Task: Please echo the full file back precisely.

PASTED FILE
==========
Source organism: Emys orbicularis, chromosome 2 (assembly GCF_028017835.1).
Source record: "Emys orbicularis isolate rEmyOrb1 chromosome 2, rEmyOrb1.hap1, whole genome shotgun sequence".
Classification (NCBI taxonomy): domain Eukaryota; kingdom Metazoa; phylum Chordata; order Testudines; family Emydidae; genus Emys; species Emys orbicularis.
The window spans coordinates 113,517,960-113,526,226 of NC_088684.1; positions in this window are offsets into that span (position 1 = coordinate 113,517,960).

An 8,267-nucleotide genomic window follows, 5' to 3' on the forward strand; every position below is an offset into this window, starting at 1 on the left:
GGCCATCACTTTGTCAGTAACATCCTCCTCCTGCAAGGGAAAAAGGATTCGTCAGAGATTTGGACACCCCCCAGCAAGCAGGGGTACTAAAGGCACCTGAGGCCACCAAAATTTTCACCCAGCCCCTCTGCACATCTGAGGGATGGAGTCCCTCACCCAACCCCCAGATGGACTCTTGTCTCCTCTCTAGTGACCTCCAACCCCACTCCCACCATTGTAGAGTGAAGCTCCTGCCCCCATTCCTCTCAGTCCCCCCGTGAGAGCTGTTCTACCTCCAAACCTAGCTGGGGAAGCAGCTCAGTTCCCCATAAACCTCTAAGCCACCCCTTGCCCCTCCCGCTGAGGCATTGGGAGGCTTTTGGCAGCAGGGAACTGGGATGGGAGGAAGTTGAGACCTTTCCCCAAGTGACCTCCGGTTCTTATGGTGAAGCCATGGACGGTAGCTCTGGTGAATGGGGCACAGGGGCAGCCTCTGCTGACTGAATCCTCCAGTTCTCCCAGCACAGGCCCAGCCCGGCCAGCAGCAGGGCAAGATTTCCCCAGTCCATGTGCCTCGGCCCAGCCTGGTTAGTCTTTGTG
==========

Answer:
Source organism: Emys orbicularis, chromosome 2 (assembly GCF_028017835.1).
Source record: "Emys orbicularis isolate rEmyOrb1 chromosome 2, rEmyOrb1.hap1, whole genome shotgun sequence".
Classification (NCBI taxonomy): domain Eukaryota; kingdom Metazoa; phylum Chordata; order Testudines; family Emydidae; genus Emys; species Emys orbicularis.
The window spans coordinates 113,517,960-113,526,226 of NC_088684.1; positions in this window are offsets into that span (position 1 = coordinate 113,517,960).

An 8,267-nucleotide genomic window follows, 5' to 3' on the forward strand; every position below is an offset into this window, starting at 1 on the left:
GGCCATCACTTTGTCAGTAACATCCTCCTCCTGCAAGGGAAAAAGGATTCGTCAGAGATTTGGACACCCCCCAGCAAGCAGGGGTACTAAAGGCACCTGAGGCCACCAAAATTTTCACCCAGCCCCTCTGCACATCTGAGGGATGGAGTCCCTCACCCAACCCCCAGATGGACTCTTGTCTCCTCTCTAGTGACCTCCAACCCCACTCCCACCATTGTAGAGTGAAGCTCCTGCCCCCATTCCTCTCAGTCCCCCCGTGAGAGCTGTTCTACCTCCAAACCTAGCTGGGGAAGCAGCTCAGTTCCCCATAAACCTCTAAGCCACCCCTTGCCCCTCCCGCTGAGGCATTGGGAGGCTTTTGGCAGCAGGGAACTGGGATGGGAGGAAGTTGAGACCTTTCCCCAAGTGACCTCCGGTTCTTATGGTGAAGCCATGGACGGTAGCTCTGGTGAATGGGGCACAGGGGCAGCCTCTGCTGACTGAATCCTCCAGTTCTCCCAGCACAGGCCCAGCCCGGCCAGCAGCAGGGCAAGATTTCCCCAGTCCATGTGCCTCGGCCCAGCCTGGTTAGTCTTTGTG